• Although I am very familiar with wikis, have consulted for wiki startups, and have started several private wikis of my own, I find making the move from blogging to contributing to public wiki platforms a huge step.
  • First, there is the issue of time. If I could somehow export content that’s already on my blog, automatically, I would consider it.
  • Second, is the problem of attribution, and ownership of content. Although, I am not one to hang on to my creative product with steel claws, it is very important to me that I be given credit for it.
  • Third, is the issue of duplicate content, and how that might affect ranking of original content with search engines.  If content is going to be exported automatically, and frequently, I would not have the time to do rewrites to avoid duplicate content problem.
  • My blog is not my only source of content either. There are quite a few projects I have been working on, that are sitting either in some files on my desktop, or in Google groups discussions, and that I wouldn’t mind sharing, if I could just turn those over with one click.

The bottom line is, if you want my content, make it super easy for me, and make sure I get credit for it.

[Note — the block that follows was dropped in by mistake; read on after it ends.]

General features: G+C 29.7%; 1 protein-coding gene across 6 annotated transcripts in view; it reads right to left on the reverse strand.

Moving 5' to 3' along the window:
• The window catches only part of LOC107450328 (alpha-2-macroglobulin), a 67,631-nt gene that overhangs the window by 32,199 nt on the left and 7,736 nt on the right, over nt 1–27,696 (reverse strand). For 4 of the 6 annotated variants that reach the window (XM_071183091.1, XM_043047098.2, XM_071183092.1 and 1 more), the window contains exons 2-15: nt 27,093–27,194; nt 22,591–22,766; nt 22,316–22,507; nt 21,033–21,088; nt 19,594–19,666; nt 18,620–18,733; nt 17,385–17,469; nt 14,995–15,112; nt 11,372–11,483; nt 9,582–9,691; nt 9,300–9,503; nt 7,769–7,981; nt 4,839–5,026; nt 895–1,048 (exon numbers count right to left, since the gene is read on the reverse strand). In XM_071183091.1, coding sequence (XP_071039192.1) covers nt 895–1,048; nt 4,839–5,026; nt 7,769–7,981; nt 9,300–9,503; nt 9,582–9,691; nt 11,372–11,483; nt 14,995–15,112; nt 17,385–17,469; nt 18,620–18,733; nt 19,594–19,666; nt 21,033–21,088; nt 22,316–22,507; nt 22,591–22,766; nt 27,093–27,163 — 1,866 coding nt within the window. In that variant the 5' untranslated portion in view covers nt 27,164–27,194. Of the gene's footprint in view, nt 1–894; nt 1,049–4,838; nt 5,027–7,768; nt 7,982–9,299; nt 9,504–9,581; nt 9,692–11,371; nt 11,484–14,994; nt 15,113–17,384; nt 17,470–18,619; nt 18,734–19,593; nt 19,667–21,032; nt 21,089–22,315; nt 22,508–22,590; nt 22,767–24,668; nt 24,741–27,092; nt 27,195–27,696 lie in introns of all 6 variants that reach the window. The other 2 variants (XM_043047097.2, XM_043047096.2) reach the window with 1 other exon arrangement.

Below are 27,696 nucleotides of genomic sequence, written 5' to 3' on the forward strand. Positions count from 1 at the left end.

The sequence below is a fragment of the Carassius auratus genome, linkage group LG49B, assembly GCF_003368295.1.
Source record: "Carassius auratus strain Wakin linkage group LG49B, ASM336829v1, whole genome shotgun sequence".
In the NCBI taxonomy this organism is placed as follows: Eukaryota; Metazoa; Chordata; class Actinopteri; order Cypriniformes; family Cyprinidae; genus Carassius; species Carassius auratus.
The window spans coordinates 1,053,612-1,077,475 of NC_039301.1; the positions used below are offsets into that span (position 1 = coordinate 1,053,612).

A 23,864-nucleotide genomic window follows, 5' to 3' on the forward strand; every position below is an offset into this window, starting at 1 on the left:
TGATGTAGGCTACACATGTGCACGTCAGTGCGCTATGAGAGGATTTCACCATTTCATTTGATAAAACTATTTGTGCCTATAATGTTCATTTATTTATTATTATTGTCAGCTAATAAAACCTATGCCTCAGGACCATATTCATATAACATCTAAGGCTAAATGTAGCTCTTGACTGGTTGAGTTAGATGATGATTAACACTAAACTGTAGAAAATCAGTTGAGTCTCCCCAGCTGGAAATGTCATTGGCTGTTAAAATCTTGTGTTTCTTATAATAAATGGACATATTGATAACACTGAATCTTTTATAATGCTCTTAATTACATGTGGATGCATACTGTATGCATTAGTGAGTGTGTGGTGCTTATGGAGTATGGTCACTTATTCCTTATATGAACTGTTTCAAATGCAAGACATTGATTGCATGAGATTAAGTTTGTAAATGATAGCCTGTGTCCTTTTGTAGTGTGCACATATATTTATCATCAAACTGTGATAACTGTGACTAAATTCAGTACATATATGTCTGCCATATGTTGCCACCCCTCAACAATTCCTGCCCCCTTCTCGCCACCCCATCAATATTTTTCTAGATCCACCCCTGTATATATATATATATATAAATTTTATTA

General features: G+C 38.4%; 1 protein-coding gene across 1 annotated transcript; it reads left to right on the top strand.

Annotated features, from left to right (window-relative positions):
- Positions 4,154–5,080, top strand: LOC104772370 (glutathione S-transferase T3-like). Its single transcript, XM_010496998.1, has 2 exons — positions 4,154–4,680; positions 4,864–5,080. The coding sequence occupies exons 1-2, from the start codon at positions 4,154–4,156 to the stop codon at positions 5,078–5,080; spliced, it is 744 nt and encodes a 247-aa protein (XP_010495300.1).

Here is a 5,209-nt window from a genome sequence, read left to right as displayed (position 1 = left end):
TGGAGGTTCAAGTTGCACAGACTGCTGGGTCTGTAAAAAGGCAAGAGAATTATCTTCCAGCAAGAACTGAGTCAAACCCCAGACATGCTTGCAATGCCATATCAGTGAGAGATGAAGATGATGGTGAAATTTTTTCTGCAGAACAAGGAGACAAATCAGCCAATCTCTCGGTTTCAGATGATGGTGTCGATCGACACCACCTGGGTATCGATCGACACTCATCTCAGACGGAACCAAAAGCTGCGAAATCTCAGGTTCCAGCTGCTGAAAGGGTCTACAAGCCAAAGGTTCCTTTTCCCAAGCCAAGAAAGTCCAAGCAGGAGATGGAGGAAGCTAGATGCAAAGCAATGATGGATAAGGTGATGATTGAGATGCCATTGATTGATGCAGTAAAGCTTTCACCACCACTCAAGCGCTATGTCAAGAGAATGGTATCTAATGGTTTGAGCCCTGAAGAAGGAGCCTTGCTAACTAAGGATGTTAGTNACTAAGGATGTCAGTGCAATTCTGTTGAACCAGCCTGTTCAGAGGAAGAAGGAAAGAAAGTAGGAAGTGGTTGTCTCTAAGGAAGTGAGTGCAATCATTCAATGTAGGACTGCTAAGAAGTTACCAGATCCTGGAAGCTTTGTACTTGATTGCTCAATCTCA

There is a huge pool of potential content providers like myself, scattered all over the Internet, and elsewhere, who could share their knowledge, under the right conditions:

Marguerite Manteau-Rao)

Sustainability Wikis - Contributors' Engagement Map (Marguerite Manteau-Rao)

I will end by sharing my dream of the perfect sustainability wiki. Imagine a place where you can find nearly all that has been published about sustainable solutions all over the world. Imagine that contributors would not have to worry about adapting their content to the specific wiki requirements. Wiki editors could take care of that chore. Imagine that contributors could get credited each time, with ample linkage back to their original websites. Imagine a widget that would allow contributors to send their content automatically to the wiki in one click. Imagine that getting my content on the wiki would be all benefit for me, in addition to the reward from helping the greater community. Imagine . . .

Maybe this discussion can be continued at the upcoming Open Sustainability Network Camp that will take place in October, in San Francisco?